-Were you a long term or short term transitioner, and why?
I consider myself a long-term transitioner. I had sister twists for about a month and a half and decided, during that time, that I would no longer relax my hair. I removed the sister twists after that time and continued to transition for about 3-4 months. I would visit a natural stylist that would snip small amounts of my permed ends off at every visit. I never had to do a ‘big chop’ because by the time I was ready to get rid of all of the permed remaining portions, my natural hair was already at a pretty decent length.
-When did you BC? What was your initial reaction to your natural hair?
I never had to do a true ‘big chop.’ However, all of my permed ends were gone by November of 2006. My initial reaction to my natural hair was one of trepidation. Because I had spent so much of my life with permed hair, I could not truly remember what my natural hair was like. I called my mother to see if she could give me some idea as to what I was getting myself in to (lol). When I was finally all natural…it was such a feeling of true freedom and self-acceptance. It was akin to the feeling of pride that I experienced during election night 2008. For the first time in my life, I was not only okay with the person that God had made me to be but I was appreciative of my very own uniqueness (is that a word?-lol).
-What was your transition routine (products included)?
Initially, I was somewhat of a product junkie. By that I mean that I assumed that I had to find just the right products to use with my natural hair (it didn’t take me too long to figure out that the products that I used prior to transitioning did NOT work on my natural hair). I have a masters degree in natural health and am always looking for the best ways to attain results without having to utilize chemicals, etc-plus I’ve always been a bit frugal (I prefer this term to cheap). Soon I began researching ways to provide my hair with the moisture that it craves and the nourishment that it needs. Today I still have some products that I will pick up (if the price is right). But my main products include shea butter and homemade spritzes and deep conditioners.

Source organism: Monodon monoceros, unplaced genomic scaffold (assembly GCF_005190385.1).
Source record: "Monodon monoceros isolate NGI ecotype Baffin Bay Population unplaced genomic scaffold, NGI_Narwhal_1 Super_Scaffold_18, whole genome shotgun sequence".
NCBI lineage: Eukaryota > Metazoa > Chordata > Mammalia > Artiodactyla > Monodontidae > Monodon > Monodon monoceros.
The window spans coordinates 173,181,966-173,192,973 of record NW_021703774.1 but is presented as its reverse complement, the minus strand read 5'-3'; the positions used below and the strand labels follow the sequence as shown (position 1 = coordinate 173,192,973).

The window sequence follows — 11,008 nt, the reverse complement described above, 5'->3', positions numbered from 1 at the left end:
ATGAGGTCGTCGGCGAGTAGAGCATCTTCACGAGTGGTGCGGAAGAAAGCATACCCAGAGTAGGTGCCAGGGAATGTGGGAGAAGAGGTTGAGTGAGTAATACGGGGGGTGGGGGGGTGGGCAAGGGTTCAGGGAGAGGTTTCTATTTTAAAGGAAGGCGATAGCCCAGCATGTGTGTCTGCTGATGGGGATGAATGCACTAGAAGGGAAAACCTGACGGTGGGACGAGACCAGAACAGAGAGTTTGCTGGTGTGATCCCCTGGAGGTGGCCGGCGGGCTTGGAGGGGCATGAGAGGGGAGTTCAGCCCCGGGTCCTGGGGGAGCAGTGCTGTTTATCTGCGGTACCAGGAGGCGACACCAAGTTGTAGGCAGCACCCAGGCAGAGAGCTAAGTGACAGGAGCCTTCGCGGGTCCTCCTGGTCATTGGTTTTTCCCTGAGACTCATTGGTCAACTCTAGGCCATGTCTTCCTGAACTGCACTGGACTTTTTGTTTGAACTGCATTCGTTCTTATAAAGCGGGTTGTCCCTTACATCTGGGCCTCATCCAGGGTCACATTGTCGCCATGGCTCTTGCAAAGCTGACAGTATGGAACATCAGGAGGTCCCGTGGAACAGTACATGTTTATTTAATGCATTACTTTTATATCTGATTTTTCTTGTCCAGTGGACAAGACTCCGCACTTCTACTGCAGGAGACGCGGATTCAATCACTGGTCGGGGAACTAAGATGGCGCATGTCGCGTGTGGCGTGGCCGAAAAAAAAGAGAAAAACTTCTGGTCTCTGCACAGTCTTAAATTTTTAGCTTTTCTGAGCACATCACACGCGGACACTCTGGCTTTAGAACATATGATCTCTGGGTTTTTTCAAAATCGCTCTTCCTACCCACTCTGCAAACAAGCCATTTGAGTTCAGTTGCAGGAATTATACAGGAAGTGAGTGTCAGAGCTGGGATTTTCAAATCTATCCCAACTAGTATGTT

-What was your staple hair style during the transition?
During transitioning I wore my hair pulled back in a bun. This was the style that I most often wore when I was relaxed, too. So aside from having some waves and crinkles appear, my transitioning was only noted due to me sharing this information.
-How did you moisturize your hair to prevent breakage at the new growth line?
I didn’t do anything really special. Due to the style that I usually wore my hair in (bun) the lack of fidgeting with my hair prevented breakage. When my hair was not in a bun it was because I had visited a natural hair salon. I lived close to Baltimore at the time (they had plenty of salons to choose from) and my job required me to travel, so when in Atlanta I also had my choice of salons. They would usually do a type of twist with a rod set. Once I had a flexirod style (and absolutely loved it!).
-Why did you choose to go natural?
I have three younger siblings that are fair-skinned (two of which have hair types that are 3a/3b). When my younger sister went to get her learner’s permit (from MVA) she put down that she was ‘biracial.’ My other two younger siblings didn’t see anything wrong with it and thought that they would do the same, if they could get away with it. (Both our mother and their father are African-American and the only two races that they are mixed with are black and black). This trying to ‘pass’ really hit me hard and I had to take a good look at the example that I was setting. As an African-American woman I spent my entire life chemically straightening my hair-unconsciously doing the very same thing that sent shivers up and down my spine (trying to ‘pass’). My older sister and I had always stated that we would go natural when we got older. When I turned 30, I decided that it was long overdue for me to be me. The me that God intended. The me that is not ashamed to be just who I am.